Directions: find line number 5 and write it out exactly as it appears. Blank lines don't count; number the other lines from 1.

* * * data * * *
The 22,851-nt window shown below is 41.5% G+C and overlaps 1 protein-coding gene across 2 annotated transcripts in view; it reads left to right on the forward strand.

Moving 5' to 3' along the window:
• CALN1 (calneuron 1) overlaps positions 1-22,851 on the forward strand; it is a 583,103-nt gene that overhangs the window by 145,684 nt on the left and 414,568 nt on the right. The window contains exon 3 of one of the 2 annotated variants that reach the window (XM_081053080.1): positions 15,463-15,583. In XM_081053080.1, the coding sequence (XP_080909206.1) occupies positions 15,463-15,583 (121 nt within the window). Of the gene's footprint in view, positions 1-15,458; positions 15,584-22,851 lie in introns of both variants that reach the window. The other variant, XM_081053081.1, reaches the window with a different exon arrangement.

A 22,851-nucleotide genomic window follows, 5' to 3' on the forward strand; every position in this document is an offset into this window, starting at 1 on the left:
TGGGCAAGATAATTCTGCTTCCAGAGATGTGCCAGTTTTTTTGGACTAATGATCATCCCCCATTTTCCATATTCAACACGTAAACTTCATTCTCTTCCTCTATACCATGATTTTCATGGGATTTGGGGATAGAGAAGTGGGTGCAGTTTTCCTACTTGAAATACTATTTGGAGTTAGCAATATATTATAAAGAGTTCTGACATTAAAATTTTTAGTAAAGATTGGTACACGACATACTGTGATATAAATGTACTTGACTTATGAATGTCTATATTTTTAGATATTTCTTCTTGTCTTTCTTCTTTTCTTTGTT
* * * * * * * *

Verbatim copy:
TGGGCAAGATAATTCTGCTTCCAGAGATGTGCCAGTTTTTTTGGACTAATGATCATCCCCCATTTTCCATATTCAACACGTAAACTTCATTCTCTTCCTCTATACCATGATTTTCATGGGATTTGGGGATAGAGAAGTGGGTGCAGTTTTCCTACTTGAAATACTATTTGGAGTTAGCAATATATTATAAAGAGTTCTGACATTAAAATTTTTAGTAAAGATTGGTACACGACATACTGTGATATAAATGTACTTGACTTATGAATGTCTATATTTTTAGATATTTCTTCTTGTCTTTCTTCTTTTCTTTGTT